Prayer, Itself, is Obedience

May 03, 2020
Prayer, Itself, is Obedience

Chapter Talk – Fourth Sunday of Easter – May 3, 2020, cycle-A

I begin with these words of Thomas Merton: “Prayer itself is obedience. Our deepest obedience takes place when we pray. Prayer is an act of surrender; it is essentially an act of surrender to God’s love” (quoted in: Shaped By the End You Live For, Bonnie Thurston, p.73). These words of Merton were written at the end of his life and should give us great pause for reflection. What does it mean that ‘our deepest obedience’ happens when we pray’? The implication of these words of Merton on prayer are far-reaching. Prayer is ‘obedience’ because it is a surrender, a continual surrender to God’s love. It roots us in Christ’s life, in his total surrender to God’s will. Within this ambience of prayer as obedience, prayer as surrender, it extends to living our obedience not only to God but also to one another. Last Wednesday and Thursday we read chapters 72 and 73 from the Rule of St. Benedict. The theme of Chapter 71 is on ‘mutual obedience’ and this theme is again noted by Benedict in chapter 72 where he states: “They should even be ready to outdo each other in mutual obedience so that no one in the monastery aims at personal advantage but is rather concerned for the good of others” (72:6-7, translation by Patrick Berry, osb).

In Unit #1 of the Experientia material, that we have started to read and share together, Abbot Bernardo Bonowitz in his essay tells us that for the early Cistercians, the experience of God rested on two realities: that God loved us first, that God’s love is the basis of the Divine-human relationship. And the second reality is that the experience of God was not some private, isolated affair; it happened within the context of a community of relations. He writes: “One of the most interesting insights of the Cistercian fathers is that the experience of God never occurs in isolation but is always related to an experience of oneself, an experience of the neighbor and an experience of community” (p.14). All this brings us back to the text from Merton that I began with: in contemplative prayer, we surrender to the silence, we surrender in order to listen, we surrender in order to receive God’s word, a word that is ‘alive and active’ (Heb 4:12), a word that cuts through our doubts, our murmurings, our conflicts, our hurts, our disappointments and so on. We all know that ‘listening’ is the main ingredient in the meaning of the word ‘obedience’, ob-audire in Latin. To see ‘obedience’ as prayer gives us an important perspective and context for when we pray.

This Sunday is ‘Vocation Sunday’. A vocation is a long-term, life’s venture, and it normally has many twists and turns. In what way did we each ‘hear’ the call from God or how did we experience God’s call? What was the process of how we came to say ‘yes’? The root meaning of the word ‘vocation’ is a ‘call’; it means to be addressed by God. That call is most often heard in the silence of the heart. One’s ‘yes’ is obedience, obedience to the ‘call’. Can we not see Jesus’ whole life as prayer, prayer in the form of ‘obedience’?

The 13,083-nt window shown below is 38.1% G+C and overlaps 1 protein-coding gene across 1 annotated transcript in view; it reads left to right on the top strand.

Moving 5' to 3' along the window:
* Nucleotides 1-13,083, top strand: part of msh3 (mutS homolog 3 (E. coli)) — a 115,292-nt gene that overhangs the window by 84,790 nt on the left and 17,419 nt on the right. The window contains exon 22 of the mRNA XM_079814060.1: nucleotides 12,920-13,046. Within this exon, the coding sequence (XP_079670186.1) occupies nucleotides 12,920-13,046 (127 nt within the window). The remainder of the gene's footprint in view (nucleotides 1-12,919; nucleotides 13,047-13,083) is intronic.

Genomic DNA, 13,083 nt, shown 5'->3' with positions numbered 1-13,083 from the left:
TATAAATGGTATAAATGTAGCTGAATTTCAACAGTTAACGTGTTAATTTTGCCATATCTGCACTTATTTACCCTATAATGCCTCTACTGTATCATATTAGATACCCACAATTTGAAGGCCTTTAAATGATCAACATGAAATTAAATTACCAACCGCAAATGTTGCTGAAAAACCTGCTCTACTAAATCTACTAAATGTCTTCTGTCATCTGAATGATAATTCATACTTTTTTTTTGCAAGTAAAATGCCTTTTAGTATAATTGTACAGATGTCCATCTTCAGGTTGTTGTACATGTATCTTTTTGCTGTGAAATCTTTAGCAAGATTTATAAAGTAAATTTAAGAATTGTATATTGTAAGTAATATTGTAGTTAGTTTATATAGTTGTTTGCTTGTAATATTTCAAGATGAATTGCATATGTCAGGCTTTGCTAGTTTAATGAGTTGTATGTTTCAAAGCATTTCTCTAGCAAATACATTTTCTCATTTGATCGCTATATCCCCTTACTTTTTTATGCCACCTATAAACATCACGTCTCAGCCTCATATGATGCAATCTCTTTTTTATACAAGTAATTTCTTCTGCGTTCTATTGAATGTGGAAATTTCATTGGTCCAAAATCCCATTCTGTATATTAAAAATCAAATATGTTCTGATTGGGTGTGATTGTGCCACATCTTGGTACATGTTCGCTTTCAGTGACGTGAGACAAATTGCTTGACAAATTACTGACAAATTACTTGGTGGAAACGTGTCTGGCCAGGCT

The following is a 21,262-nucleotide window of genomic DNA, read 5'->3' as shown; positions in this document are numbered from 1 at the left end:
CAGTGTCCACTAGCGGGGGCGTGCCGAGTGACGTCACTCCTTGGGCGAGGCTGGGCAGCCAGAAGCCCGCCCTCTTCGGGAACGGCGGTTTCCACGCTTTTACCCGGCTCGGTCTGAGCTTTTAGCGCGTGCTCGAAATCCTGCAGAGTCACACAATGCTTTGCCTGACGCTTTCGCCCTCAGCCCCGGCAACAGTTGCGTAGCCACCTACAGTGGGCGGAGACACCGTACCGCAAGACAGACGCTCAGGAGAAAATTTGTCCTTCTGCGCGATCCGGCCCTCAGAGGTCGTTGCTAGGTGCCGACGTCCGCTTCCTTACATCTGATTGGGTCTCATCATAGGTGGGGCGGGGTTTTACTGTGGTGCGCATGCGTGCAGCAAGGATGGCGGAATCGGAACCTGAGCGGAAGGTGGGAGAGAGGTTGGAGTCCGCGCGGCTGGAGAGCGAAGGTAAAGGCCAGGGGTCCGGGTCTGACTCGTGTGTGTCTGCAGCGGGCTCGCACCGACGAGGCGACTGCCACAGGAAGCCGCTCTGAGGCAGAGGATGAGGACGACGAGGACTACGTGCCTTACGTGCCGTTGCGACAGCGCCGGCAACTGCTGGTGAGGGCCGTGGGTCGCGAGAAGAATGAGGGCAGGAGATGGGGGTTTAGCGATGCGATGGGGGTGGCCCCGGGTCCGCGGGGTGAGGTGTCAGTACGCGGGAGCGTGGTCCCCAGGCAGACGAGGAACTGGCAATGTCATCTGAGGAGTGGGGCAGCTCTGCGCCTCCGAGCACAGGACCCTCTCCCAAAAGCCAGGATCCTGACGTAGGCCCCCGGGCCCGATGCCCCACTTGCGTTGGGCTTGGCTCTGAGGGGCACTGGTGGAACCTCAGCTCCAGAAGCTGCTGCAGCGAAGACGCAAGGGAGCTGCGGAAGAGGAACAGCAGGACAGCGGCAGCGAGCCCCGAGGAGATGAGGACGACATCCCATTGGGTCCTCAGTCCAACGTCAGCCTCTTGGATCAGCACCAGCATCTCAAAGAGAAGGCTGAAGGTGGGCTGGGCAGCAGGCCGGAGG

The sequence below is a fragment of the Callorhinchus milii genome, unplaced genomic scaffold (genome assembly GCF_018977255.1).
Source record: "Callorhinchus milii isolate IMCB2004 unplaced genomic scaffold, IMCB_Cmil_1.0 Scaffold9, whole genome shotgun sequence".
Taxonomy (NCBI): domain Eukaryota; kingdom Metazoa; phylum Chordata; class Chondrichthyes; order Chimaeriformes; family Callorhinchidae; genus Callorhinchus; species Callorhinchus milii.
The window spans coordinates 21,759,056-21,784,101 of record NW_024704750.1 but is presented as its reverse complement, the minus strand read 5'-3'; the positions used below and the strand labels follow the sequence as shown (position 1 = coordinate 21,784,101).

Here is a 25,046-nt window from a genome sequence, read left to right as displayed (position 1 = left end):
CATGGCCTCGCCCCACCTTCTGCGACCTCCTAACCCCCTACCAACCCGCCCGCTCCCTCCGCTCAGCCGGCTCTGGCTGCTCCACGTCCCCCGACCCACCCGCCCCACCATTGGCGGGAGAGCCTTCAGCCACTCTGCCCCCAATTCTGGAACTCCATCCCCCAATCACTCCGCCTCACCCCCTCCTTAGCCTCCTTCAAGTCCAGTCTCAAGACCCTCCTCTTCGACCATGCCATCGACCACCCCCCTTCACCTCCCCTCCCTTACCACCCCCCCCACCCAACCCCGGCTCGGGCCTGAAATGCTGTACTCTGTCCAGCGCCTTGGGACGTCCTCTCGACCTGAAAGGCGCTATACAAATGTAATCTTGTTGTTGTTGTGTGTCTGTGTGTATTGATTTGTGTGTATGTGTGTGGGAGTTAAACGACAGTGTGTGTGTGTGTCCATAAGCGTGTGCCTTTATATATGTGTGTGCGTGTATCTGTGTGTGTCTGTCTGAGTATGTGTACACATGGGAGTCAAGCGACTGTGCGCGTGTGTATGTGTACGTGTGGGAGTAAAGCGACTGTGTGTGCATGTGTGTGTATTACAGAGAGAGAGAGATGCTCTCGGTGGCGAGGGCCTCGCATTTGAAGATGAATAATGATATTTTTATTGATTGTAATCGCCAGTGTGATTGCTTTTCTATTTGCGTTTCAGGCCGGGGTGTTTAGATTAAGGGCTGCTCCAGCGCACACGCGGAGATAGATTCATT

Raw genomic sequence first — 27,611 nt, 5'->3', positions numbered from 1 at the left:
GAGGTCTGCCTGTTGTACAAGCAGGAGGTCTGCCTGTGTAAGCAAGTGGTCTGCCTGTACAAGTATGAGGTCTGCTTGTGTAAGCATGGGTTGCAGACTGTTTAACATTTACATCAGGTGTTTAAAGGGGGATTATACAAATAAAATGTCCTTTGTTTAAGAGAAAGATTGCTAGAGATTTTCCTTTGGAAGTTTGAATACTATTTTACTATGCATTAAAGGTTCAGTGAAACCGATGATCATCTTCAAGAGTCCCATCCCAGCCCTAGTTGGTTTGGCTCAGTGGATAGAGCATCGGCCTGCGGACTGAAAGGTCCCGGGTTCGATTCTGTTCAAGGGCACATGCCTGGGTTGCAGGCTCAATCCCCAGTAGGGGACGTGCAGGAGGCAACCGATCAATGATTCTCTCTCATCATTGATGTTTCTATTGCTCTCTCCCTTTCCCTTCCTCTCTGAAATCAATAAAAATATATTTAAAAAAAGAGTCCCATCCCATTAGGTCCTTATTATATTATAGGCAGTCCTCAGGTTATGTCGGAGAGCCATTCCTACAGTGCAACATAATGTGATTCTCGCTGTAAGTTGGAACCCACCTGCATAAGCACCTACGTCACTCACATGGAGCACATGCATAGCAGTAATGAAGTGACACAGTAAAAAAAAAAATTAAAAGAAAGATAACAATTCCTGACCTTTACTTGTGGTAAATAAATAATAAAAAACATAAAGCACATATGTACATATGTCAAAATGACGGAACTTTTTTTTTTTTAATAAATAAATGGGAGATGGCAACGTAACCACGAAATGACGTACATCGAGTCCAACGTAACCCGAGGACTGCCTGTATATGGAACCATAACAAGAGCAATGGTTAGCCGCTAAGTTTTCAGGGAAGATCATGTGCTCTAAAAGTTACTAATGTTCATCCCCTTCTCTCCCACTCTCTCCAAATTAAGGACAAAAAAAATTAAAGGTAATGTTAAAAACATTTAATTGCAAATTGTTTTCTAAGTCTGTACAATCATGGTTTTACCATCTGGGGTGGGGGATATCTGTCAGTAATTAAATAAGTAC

To repeat: our deepest ‘obedience’ is when we pray. This is profoundly seen in Jesus’ prayer at the garden of Gethsemane. In this encounter, which is an exchange of love, Jesus prays to his Abba that ‘this cup would pass him by…but not my will but your will’ (Mt 26:39). We do not hear God’s reply to Jesus, but Jesus is there, fully present and listening. He is there on the ground in the disposition of ‘surrender’….And he follows what he has heard. This encounter at Gethsemane is the culmination of Jesus’ vocation before he returns to his Abba. For us to continue to live the ‘yes’ of our vocation is to keep in mind and heart that our daily prayer is obedience, a prayer of surrender…we are present in prayer to hear God…Indeed, we bring our longings, our needs and then surrender them to the loving heart of God…We step aside interiorly and listen. For each of us to fulfill our ‘call’, we must not run away from this word ‘surrender’, which I have used multiple times in this talk. So much of our daily lives is filled with our words inside ourselves and outside with one another. What if in prayer we would be silent and surrender more? This would build up God’s life and love within us, beyond our imaginings. Through experiencing prayer as obedience, we would not lose sight of our vocation, our call from God…and we would be more willing, each day, to offer our flesh and blood for one another, and for the life of the world.


Sr. Kathy DeVico





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